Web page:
All recessed fixtures should be mounted to joists, which are generally located 16 inches apart and can be located with a stud finder. Then, saw a hole for the fixture’s correct size and location that permits the recessed light to be mounted where it can be screwed into the ceiling joist. Simply attach the electrical wiring to the fixture’s junction box, fasten it with a cable clamp and mount the light in its proper location.
Installation in most cases is very simple, especially with new construction, but it can be more difficult with existing buildings. The metal housing has a bracket that gets nailed or screwed right into the joists before the ceiling is drywalled. Most manufacturers offer special retrofit units that require only a small opening. Contractors can then easily measure the unit and cut the hole into the drywall to insert the fixture. In new or existing construction, ceilings containing insulation require special heatproof fixtures.
The general rule is if recessed lighting is your only source of built-in light in a room, allow one fixture for every 25 square feet of floor space. For warm, ambient lighting, use floodlight reflector bulbs.
In new construction, generally speaking, recessed lights are installed after framing and before drywall.
If the ceiling is drywall, the installation is much simpler. It consists of cutting slots in the drywall and drilling through the joists, enabling cable to run from one fixture to another. Standard-size fixtures need about 8 inches of space between the ceiling and the floor above.
If the ceiling is plaster, installing recessed fixtures can be more difficult. Furthermore, if the area above the plaster ceiling is closed in, recessed lighting may not be an option. Track lighting may be a possibility in these situations, offering a similar lighting system that can be controlled with dimmers.
Of course, there are situations where access to above the ceiling is not possible. In these cases, install remodeling recessed housings. Specifically designed for easy installation into a finished ceiling, remodeling housings can create ceiling lighting where it was not possible before.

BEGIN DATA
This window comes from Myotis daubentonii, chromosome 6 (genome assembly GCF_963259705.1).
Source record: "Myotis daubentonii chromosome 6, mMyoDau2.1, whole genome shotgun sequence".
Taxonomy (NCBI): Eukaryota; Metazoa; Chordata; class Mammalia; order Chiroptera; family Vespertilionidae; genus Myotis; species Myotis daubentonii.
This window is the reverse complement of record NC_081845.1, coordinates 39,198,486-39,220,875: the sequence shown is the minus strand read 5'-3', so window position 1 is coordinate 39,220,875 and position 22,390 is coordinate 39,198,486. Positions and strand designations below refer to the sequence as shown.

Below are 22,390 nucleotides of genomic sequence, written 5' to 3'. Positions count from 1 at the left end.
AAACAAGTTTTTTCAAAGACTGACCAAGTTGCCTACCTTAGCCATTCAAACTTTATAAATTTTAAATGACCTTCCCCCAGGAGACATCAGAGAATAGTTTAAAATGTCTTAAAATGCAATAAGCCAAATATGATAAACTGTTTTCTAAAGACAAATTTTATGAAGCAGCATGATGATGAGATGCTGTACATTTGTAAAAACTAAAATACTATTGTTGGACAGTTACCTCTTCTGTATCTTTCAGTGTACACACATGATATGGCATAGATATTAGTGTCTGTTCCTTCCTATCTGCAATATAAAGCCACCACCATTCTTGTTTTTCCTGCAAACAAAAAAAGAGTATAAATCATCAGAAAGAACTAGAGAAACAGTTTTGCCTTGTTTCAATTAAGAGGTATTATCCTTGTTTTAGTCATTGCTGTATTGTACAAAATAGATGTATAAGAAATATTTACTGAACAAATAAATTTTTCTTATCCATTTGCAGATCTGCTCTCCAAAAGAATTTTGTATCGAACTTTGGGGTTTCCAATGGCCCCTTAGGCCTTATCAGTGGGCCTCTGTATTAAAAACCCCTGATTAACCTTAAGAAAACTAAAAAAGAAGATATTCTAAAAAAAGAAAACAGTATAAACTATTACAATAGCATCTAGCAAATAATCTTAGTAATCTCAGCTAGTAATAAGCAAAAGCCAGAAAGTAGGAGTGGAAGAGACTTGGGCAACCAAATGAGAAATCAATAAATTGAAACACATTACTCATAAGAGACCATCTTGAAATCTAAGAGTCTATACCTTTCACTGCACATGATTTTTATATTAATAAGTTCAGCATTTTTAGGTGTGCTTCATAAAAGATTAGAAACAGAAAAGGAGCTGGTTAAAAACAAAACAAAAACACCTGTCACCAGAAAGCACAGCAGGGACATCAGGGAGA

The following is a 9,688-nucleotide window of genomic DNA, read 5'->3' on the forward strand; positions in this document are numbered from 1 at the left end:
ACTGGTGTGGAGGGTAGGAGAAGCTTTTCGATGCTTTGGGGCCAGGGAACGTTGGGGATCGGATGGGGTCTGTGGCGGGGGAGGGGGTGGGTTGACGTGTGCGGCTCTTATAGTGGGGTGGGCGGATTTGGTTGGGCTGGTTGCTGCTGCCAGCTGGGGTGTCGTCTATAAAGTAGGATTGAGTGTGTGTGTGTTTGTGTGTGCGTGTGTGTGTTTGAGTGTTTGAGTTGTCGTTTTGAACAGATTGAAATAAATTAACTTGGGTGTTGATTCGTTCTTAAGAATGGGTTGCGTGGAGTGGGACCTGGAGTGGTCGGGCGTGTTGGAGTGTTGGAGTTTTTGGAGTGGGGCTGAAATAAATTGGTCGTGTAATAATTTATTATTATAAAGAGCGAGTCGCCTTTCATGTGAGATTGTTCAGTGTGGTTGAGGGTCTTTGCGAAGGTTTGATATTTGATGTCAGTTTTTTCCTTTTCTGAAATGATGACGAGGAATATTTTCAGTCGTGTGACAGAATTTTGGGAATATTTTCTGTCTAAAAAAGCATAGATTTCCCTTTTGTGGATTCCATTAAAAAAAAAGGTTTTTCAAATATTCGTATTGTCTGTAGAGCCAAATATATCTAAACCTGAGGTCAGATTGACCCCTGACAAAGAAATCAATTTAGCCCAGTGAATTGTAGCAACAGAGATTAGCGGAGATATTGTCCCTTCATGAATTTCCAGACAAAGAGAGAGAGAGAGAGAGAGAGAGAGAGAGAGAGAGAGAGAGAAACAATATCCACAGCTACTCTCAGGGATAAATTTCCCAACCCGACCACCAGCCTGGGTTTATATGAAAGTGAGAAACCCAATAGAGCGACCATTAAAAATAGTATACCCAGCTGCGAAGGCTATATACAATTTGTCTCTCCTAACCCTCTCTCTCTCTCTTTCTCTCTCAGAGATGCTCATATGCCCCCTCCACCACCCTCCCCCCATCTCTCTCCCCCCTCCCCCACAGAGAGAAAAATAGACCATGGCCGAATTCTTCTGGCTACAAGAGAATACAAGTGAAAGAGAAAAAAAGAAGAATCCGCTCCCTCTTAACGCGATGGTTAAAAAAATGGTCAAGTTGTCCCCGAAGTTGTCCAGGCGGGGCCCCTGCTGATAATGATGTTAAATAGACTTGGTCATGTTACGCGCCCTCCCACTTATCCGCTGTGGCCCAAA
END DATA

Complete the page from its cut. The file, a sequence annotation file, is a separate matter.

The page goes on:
Recessed lighting can be used throughout the home. Recessed fixtures are becoming increasingly popular in kitchens to brighten up areas where tasks, like meal preparation, are performed. Some accent fixtures, including mini pendants, are being added as decorative accents to complement another nearby light fixture. Dimmers can easily be added to recessed fixtures and further enhance the overall lighting by creating a specific mood.
For task lighting, eliminating shadows on the task area and preventing glare from spilling over into other areas requires careful consideration. Accent lighting, on the other hand, must be more precise and of higher intensity than the surrounding ambient illumination. Trims that provide directional control, such as eyeballs and adjustables, are especially effective in accent lighting applications.
Home theater installations, which necessitate recessed lighting, are becoming increasingly popular. The area lighting for home theater installations is usually arranged in two or three rows.
These installations should involve the separation into two different circuits to enable independent control over the lights closest to the front of the room, those nearest to the screen and the lights in the rear of the room over the seating. If the bulbs are recessed for the lights closest to the screen, it will help reduce the amount of light that falls on the screen, thereby minimizing distracting glare.
Today’s homeowners want their light fixtures to be as flexible as their environments. As a result, electrical contractors are tested to create an effective lighting plan that provides for a cohesive overall design. EC
SPEED is a freelance writer based in Weymouth, Mass. She can be reached at 617.529.2676 or firstname.lastname@example.org.